You are doing fine.
When I used to keep and breed Bettas, the largest aquarium in which I ever kept an individual Betta was 1-gallon (3.8 Liters) "show" tank...and that was for a particularly large-finned male that I wanted to show off. All the others, except when putting a pair into a small breeding tank, were comfortably housed in pint jars, cereal bowls, and other odd glass containers from .75 to usually less than 2 liters. I much preferred containers with openings that were more narrow than the sides of the container to help prevent deaths by the fish jumping out of the container when frightened by sudden events (vibrations from thunderstorms, when lights were suddenly turned on from complete darkness, or sudden passing car lights through adjacent windows in the middle of the night, etc.).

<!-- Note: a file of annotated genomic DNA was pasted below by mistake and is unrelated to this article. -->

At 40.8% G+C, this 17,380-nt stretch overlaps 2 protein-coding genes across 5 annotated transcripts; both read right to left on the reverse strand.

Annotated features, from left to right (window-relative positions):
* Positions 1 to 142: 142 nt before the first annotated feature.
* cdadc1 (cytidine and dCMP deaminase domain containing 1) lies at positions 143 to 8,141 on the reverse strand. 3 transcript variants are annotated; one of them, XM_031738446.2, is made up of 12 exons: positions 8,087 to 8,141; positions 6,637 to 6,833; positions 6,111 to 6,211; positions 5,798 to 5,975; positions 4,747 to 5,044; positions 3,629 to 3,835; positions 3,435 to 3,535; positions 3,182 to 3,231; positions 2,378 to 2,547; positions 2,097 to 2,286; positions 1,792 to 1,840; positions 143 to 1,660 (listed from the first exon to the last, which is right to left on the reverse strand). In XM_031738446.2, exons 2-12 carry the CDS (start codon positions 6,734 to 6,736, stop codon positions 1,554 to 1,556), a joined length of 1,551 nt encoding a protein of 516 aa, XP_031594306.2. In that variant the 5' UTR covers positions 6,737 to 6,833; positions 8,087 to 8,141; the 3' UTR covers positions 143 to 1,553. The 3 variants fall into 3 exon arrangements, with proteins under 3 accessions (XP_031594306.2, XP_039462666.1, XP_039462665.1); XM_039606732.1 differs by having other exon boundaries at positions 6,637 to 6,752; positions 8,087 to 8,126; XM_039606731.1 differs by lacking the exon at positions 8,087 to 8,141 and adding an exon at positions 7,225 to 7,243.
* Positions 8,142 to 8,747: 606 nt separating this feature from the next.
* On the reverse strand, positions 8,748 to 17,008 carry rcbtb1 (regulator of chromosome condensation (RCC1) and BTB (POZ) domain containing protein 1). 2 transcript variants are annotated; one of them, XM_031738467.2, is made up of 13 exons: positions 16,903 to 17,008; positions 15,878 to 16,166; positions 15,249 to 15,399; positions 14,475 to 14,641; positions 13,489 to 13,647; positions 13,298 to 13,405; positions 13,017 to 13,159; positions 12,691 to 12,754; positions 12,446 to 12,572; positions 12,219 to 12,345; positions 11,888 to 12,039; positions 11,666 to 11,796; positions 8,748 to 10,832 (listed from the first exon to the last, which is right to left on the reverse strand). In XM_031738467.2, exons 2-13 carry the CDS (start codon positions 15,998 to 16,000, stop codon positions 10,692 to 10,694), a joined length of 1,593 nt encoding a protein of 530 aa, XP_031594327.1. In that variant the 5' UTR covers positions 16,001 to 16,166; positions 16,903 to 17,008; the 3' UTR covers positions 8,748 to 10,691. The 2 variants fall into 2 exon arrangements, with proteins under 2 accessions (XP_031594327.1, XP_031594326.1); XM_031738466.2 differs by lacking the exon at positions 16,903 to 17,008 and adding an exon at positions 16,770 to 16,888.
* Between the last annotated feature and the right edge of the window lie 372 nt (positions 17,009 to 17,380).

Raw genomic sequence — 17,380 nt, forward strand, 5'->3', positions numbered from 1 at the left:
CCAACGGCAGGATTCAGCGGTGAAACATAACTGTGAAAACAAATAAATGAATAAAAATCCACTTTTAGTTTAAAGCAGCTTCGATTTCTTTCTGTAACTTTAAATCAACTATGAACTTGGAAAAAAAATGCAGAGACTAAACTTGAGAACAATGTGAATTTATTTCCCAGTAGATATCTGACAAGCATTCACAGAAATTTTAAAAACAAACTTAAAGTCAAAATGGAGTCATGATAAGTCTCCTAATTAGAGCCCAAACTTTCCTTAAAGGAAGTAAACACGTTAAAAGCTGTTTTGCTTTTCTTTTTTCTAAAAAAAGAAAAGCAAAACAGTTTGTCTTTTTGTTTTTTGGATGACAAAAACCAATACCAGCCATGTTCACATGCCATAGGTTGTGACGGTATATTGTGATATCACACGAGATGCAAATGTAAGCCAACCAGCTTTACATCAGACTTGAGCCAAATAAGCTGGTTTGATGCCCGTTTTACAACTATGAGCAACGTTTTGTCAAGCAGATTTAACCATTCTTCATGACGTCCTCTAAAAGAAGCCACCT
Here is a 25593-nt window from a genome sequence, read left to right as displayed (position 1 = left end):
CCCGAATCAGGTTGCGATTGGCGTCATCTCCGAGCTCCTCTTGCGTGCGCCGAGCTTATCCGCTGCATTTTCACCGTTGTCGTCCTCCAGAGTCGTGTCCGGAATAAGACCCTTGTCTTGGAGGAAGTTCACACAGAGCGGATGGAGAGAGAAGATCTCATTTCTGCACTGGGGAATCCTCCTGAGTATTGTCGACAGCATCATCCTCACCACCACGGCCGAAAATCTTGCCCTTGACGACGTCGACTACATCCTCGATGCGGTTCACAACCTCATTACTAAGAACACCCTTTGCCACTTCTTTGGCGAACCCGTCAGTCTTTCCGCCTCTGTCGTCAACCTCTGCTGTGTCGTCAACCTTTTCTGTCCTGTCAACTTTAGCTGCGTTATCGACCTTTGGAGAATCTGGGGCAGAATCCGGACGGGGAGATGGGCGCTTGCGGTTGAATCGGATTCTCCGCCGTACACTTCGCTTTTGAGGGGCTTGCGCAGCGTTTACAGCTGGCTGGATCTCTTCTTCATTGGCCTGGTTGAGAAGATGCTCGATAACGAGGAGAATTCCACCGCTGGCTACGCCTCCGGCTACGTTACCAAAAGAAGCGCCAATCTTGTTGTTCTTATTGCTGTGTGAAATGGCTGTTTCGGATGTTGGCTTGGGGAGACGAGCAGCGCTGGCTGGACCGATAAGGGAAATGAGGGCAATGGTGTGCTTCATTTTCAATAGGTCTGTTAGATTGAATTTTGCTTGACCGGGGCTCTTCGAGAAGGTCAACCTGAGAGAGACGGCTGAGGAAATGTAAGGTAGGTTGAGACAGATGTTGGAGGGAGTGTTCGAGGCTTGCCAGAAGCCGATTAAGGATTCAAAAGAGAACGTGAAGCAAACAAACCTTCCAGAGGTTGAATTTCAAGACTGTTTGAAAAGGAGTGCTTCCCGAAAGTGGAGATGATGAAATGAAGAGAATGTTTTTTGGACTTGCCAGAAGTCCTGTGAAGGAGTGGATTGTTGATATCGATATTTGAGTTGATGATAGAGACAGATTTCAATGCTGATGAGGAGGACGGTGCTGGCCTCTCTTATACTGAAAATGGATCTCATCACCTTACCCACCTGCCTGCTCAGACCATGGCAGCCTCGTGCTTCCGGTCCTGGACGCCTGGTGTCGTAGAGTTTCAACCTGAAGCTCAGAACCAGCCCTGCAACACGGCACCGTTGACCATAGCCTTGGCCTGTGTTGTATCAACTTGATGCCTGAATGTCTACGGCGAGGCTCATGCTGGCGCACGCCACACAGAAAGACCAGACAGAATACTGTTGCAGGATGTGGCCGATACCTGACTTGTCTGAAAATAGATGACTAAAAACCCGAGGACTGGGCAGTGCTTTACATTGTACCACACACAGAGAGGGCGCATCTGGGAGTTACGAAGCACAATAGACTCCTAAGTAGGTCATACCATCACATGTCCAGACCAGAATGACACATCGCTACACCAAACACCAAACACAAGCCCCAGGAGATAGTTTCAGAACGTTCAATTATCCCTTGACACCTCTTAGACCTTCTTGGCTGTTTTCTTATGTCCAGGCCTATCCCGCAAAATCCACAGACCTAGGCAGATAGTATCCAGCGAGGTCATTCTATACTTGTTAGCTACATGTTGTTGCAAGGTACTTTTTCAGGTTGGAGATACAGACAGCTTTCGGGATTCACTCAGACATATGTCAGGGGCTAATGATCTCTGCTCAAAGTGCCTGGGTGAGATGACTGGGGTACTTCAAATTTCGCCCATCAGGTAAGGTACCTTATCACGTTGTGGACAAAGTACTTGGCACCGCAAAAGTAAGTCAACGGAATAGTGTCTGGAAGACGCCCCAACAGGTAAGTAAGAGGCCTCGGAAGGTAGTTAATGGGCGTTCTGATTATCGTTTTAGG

I could keep a small school of females used for breeding in a 5 or 10-galon tank with a plecostamus and filter so I didn't have to chafe was as frequently. My most important females were kept in small containers the same as the males. Babies were raised in the breeding tank for a short time, then moved to 5-gallon tanks for sorting (sex, color, etc.). Once the fish began to mature, they would be moved to individual containers so they wouldn't hurt each other as they became more and more territorial and competitive and for easier individualized care and maintenance.
They simply don't need the space. They do not need a great deal of surface area, since they are partial air-breathers. Surface area helps to determine the concentration of dissolved oxygen in the water, but since they are a relatively sedate animal with low O2 needs AND can easily grab atmospheric O2 from the surface directly, they do quite well in still water ("stagnant" where they live in nature) and enough room to bump through the surface tension of the water's surface to grab a gulp and make a bubble of air to place at the back of their head.